Manager’s Message — April 2021
April is Lineworker Appreciation Month. Plumas-Sierra Rural Electric Cooperative (PSREC) lineworkers are responsible for keeping power flowing day and night, regardless of holidays, vacations, birthdays, weddings, or other important family milestones.
Beyond the years of specialized training and apprenticeships, it takes internal fortitude and a mission-oriented outlook to be a good lineworker.
In PSREC service territory and across the country, electric co-op lineworkers’ mindset of helping others often extends beyond their commitment to their work and into their communities.
Given the dedication of PSREC’s lineworkers both on and off the job, I encourage you to take a moment to acknowledge the many contributions they make to our local community.
Service is now available in new areas. We are able to connect fiber optic to customers in parts of Plumas Pines, Portola, Johnsville, Keddie, Chandler Road, and some of its side roads, as well as areas of Sunnyside Road, Amesbury Drive, and Jura Drive. Speeds of up to 1 gigabyte a second are available to residential and business customers.
We have received an additional grant to expand broadband to the Scott Road area, and are awaiting final decisions on our other grant applications for Old Truckee Road, Greenhorn, Spring Garden, La Porte Road, and other remote areas of Mohawk Valley and Long Valley.
If you are looking for service or wondering if you should make a long-term commitment with another provider, please check with us first. We hear again and again that if people knew our services were about to arrive, they wouldn’t have signed a different provider’s long-term contract.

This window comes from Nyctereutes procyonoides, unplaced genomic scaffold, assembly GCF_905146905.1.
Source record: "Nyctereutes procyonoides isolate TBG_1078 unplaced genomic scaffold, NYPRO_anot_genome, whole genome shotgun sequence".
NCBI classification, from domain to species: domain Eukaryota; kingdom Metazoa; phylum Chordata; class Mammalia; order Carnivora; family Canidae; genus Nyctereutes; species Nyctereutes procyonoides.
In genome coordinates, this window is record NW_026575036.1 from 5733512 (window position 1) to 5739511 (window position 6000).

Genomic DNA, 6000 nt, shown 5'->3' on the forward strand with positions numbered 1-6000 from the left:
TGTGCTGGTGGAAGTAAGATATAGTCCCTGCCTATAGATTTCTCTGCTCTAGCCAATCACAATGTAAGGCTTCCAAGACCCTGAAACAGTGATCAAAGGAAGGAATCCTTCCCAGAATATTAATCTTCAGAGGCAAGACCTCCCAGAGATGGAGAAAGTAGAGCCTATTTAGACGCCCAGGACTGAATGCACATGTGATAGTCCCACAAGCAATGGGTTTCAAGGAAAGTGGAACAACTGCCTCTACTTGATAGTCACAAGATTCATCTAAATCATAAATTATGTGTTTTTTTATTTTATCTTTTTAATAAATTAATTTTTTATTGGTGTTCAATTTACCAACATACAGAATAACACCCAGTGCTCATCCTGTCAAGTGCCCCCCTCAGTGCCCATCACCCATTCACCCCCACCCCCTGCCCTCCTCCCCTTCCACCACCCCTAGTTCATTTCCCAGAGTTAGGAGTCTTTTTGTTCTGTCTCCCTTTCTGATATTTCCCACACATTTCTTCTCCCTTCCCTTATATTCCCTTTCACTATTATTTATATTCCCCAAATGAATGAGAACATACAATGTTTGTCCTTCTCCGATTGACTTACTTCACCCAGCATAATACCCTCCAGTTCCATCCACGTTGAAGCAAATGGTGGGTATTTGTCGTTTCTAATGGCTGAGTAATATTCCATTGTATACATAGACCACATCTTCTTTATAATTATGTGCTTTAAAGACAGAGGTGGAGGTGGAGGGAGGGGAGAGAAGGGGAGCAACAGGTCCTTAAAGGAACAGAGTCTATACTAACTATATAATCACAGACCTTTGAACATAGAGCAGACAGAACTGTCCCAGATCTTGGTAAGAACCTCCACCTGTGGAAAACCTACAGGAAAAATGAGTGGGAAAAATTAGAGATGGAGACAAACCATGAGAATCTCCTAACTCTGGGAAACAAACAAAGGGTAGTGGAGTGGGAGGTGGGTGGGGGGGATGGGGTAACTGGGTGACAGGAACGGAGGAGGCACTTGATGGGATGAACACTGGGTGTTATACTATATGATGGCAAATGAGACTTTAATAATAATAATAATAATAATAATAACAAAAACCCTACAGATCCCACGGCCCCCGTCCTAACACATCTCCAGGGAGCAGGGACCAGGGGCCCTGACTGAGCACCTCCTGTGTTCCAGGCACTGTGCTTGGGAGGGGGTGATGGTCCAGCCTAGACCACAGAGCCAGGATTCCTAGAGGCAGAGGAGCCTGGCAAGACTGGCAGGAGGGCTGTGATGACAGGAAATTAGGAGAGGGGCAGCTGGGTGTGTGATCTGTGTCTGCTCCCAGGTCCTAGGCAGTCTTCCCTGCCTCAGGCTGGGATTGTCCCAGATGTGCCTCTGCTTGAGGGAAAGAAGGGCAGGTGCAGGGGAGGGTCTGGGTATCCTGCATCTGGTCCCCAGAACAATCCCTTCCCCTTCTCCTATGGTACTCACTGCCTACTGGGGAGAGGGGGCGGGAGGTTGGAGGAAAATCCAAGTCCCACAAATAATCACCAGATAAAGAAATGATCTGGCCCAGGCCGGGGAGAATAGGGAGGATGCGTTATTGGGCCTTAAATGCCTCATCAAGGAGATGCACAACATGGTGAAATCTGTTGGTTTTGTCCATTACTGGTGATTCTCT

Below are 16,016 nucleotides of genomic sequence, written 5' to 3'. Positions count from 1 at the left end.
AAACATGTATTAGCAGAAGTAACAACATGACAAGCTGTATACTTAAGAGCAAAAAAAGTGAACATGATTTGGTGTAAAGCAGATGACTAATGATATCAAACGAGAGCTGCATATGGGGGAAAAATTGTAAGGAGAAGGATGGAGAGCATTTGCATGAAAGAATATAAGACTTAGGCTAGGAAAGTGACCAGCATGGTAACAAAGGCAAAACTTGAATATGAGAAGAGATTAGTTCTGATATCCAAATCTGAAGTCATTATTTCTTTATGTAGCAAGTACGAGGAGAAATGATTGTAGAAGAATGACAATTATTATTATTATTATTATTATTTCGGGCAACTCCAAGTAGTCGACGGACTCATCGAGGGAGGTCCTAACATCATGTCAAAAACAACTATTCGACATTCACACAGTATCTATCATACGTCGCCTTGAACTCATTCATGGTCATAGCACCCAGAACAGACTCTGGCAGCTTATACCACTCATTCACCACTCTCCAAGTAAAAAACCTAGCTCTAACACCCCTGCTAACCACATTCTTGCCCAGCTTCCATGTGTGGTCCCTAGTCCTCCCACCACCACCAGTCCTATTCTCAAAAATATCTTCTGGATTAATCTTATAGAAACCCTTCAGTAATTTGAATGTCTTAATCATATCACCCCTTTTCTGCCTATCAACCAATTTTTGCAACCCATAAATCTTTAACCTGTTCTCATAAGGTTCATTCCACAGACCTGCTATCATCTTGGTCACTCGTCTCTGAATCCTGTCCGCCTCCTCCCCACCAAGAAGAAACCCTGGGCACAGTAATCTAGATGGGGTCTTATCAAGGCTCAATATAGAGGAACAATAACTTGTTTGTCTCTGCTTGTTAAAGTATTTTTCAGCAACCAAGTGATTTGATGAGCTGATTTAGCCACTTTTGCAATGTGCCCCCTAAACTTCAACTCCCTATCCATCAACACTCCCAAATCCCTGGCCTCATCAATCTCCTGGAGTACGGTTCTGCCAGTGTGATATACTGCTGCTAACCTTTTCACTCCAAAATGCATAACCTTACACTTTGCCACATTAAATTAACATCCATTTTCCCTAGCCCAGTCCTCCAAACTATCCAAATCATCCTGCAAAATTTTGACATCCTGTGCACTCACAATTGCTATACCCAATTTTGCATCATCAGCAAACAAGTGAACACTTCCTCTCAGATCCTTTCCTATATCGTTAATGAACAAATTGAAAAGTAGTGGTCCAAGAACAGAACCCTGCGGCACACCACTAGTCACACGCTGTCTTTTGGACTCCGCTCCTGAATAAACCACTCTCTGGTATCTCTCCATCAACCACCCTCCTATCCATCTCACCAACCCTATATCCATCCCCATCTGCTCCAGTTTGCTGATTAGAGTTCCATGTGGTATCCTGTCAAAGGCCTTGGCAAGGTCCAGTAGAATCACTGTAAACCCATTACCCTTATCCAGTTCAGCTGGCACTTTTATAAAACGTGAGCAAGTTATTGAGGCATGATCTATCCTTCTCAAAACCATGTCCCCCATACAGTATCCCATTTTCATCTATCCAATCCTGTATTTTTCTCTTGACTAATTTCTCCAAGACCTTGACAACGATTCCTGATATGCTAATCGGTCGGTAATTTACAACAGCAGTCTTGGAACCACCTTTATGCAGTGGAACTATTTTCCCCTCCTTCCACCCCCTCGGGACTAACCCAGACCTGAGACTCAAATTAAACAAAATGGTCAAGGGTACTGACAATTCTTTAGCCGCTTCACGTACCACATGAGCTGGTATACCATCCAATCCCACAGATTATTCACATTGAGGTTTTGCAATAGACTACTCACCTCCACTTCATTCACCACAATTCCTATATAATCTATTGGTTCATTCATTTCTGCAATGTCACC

PST’s fiber-optic services offer speeds up to 1 gigabyte per second, our coax service offers speeds up to 25 megabytes a second (Mbps) and our wireless broadband service offers download speeds of up to 20 Mbps. With these speeds, you can stream videos on multiple devices at the same time without slowing down. You could even replace your TV provider with streaming services.
We continue to expand broadband coverage throughout the region. If you haven’t already, get on our interest list or sign up for service by calling us at (530) 832-4261 or visiting Plumas-Sierra Telecommunications.
As the weather improves, we will begin our rights-of-way work, including clearing poles, trimming trees, and removing trees that threaten our rights-of-way and our communities. Your help is greatly appreciated with this crucial ongoing project. Our members have helped identify trees that have turned color or are clearly damaged. This is a big help—sometimes trees die and turn color after we’ve inspected them for the year.
Another way to help is cooperating with us when we need to remove trees. We don’t cut trees unnecessarily because it is a big expense to the cooperative. If a tree is a hazard tree, we are legally required to remove it. When members cooperate with us on tree removal, it reduces our costs—which helps keep rates down—and keeps us all safe.